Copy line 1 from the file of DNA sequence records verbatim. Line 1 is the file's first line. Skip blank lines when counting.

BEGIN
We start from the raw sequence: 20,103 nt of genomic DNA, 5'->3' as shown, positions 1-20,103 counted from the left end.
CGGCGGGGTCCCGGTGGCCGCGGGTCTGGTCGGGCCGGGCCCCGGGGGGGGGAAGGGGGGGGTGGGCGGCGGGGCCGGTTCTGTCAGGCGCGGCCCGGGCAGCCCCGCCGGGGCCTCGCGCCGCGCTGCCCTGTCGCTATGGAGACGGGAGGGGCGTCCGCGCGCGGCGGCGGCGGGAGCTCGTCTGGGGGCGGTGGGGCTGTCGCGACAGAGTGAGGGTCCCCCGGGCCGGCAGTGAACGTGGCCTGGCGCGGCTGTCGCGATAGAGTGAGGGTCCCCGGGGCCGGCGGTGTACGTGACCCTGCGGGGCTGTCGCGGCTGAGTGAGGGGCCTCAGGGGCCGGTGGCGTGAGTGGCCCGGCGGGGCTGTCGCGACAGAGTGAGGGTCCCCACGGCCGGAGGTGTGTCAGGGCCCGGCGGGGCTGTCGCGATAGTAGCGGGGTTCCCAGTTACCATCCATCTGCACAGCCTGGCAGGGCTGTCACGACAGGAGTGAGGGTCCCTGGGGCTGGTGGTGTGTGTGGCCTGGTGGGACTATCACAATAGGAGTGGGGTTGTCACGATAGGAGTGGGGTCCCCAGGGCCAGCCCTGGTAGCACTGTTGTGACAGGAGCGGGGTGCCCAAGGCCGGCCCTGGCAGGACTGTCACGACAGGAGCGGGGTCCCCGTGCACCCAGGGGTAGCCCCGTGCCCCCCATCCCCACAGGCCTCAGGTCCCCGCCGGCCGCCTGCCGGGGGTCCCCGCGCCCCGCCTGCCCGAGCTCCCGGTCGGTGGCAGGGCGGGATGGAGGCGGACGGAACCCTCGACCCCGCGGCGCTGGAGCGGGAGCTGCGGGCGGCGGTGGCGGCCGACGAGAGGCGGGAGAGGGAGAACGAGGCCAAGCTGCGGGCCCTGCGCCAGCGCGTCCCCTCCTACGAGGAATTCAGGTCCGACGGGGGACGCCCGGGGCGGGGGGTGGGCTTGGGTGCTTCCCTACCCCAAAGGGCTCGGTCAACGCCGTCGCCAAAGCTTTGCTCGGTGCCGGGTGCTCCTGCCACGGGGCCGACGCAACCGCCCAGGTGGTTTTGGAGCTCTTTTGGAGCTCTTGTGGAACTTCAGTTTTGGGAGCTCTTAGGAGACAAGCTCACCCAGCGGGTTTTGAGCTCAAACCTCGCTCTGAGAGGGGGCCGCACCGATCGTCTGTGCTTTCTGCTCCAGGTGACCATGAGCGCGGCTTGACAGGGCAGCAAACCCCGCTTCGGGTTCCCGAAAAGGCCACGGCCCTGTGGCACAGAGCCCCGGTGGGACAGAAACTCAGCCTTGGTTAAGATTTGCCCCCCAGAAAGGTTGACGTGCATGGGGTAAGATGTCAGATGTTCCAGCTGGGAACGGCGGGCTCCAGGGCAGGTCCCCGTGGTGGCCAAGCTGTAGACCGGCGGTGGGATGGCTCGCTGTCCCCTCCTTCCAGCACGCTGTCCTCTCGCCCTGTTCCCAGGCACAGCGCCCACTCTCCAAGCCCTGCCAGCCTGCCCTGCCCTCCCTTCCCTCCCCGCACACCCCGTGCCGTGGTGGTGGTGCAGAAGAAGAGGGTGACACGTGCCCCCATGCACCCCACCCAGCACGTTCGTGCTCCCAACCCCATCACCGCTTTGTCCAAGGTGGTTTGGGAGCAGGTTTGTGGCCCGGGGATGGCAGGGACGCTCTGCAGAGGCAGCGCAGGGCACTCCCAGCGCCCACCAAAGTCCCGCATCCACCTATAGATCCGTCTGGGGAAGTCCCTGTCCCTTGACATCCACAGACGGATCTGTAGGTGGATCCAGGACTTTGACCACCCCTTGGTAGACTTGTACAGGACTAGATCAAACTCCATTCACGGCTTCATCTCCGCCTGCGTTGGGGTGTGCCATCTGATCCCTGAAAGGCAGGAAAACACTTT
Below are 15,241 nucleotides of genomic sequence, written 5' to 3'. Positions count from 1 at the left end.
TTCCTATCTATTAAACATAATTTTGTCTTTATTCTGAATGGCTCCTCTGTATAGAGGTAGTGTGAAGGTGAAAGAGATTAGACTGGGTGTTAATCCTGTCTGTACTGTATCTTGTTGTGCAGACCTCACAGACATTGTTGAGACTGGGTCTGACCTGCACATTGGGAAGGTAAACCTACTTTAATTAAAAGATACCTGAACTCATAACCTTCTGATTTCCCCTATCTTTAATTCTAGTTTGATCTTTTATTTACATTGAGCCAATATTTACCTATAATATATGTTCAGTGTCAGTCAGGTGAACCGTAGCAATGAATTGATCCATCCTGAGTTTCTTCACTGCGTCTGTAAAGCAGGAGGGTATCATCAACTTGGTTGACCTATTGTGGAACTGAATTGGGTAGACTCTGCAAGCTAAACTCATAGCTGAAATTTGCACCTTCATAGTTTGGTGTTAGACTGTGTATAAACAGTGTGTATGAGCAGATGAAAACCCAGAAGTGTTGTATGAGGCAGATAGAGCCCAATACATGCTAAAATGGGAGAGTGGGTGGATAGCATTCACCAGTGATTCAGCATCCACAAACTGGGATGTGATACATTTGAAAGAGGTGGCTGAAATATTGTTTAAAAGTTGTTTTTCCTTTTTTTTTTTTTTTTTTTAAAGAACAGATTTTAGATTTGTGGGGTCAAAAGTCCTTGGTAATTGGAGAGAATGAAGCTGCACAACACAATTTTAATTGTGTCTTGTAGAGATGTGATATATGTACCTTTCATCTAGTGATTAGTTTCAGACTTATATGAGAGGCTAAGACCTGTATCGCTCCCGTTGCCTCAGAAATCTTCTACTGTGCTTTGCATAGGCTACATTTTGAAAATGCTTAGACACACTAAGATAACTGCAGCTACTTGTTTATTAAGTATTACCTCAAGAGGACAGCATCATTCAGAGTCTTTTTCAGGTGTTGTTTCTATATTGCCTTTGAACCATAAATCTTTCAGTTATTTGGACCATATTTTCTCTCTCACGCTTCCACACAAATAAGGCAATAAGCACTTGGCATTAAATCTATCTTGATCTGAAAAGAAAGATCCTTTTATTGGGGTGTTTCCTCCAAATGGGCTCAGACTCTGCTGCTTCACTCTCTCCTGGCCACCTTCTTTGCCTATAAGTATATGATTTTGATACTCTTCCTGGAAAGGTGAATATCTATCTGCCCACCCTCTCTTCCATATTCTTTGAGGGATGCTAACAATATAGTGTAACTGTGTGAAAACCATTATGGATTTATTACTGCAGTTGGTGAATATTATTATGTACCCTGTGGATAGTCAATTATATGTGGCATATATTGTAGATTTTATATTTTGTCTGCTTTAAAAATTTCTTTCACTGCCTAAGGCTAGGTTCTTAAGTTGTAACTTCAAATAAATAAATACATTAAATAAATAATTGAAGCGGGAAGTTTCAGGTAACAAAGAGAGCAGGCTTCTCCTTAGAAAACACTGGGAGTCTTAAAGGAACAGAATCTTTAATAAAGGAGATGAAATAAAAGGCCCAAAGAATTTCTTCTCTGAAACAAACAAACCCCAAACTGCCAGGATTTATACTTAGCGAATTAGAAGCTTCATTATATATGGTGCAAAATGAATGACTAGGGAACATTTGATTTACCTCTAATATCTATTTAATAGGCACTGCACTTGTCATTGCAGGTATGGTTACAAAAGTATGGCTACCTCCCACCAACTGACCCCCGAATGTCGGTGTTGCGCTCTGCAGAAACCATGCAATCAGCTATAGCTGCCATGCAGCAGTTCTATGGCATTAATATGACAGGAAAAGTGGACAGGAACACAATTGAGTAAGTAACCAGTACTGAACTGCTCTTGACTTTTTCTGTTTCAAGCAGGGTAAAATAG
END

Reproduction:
We start from the raw sequence: 20,103 nt of genomic DNA, 5'->3' as shown, positions 1-20,103 counted from the left end.